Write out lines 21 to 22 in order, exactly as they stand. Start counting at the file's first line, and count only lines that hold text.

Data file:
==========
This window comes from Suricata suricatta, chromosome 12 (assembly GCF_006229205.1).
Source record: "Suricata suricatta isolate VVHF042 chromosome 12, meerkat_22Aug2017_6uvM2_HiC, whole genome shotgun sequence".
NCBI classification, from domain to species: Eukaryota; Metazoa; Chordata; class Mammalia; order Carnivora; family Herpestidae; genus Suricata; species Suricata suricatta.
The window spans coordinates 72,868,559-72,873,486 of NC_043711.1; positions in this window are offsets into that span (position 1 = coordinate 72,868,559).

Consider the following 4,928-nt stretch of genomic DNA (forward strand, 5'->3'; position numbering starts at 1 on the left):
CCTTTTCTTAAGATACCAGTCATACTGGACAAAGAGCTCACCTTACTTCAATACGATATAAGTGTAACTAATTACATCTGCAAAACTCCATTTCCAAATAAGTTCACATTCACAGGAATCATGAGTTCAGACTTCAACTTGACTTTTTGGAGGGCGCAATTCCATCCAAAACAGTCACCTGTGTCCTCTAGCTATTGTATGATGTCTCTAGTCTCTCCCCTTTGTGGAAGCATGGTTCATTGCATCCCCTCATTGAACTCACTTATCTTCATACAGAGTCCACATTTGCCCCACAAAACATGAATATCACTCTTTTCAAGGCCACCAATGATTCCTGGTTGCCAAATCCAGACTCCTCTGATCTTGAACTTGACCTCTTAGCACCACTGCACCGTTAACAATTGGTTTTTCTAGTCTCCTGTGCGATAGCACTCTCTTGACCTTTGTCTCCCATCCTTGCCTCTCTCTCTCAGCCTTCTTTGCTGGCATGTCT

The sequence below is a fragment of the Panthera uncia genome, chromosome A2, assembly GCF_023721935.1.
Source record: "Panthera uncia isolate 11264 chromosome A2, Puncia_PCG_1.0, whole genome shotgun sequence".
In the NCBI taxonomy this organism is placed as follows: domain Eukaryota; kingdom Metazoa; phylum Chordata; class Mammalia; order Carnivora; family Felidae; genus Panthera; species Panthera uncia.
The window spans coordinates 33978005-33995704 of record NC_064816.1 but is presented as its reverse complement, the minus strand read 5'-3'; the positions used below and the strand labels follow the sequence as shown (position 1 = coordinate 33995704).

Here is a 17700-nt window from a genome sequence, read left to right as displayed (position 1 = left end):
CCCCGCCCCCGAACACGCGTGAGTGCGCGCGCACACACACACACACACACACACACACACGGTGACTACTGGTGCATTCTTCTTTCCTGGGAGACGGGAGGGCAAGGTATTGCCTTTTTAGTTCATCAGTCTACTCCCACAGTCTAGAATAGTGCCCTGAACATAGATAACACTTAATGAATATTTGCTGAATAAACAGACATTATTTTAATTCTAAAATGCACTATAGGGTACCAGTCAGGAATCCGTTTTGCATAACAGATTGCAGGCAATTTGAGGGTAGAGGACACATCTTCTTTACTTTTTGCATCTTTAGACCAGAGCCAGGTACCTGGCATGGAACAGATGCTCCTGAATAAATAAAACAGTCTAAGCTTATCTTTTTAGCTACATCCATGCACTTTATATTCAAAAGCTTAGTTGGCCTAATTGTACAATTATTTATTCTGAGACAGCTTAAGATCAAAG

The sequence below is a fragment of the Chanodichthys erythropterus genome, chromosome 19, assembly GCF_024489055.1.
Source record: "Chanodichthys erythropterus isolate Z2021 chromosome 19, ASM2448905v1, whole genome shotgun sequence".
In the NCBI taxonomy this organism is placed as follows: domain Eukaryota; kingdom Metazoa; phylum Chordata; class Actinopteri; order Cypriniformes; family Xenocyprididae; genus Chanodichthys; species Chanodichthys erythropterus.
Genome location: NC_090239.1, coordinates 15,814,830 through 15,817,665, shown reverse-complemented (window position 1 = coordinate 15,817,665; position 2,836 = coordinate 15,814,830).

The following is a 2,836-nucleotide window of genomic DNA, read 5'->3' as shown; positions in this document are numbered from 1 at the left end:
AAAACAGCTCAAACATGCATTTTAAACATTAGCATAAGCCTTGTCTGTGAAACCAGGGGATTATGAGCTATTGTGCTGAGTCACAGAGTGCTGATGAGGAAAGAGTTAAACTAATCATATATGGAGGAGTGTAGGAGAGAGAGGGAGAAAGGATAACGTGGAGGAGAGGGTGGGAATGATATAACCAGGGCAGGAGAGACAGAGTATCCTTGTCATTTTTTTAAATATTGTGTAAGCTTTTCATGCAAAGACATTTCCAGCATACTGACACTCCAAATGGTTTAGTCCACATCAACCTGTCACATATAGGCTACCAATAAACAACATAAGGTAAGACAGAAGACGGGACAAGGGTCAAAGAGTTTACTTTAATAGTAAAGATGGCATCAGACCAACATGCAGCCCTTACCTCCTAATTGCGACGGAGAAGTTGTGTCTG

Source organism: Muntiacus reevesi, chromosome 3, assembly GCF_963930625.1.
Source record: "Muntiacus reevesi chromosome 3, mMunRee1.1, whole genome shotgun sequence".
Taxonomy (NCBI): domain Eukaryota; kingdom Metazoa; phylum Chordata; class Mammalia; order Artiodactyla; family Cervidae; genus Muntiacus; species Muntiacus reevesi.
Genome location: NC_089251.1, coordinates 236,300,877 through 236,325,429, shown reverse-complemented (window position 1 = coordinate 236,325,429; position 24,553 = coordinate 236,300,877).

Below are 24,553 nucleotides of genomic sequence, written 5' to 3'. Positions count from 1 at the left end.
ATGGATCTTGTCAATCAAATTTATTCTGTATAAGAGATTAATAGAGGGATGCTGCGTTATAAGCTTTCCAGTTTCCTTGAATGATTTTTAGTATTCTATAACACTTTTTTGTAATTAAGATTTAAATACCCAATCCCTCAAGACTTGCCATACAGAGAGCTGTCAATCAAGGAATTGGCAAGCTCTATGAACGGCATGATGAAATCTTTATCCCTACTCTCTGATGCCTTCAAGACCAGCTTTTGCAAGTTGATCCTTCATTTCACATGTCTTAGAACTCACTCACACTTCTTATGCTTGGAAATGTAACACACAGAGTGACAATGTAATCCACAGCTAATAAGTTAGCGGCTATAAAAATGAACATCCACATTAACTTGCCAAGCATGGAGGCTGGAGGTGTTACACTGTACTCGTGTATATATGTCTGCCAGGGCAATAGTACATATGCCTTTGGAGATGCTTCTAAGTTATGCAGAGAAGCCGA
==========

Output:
Taxonomy (NCBI): domain Eukaryota; kingdom Metazoa; phylum Chordata; class Mammalia; order Artiodactyla; family Cervidae; genus Muntiacus; species Muntiacus reevesi.
Genome location: NC_089251.1, coordinates 236,300,877 through 236,325,429, shown reverse-complemented (window position 1 = coordinate 236,325,429; position 24,553 = coordinate 236,300,877).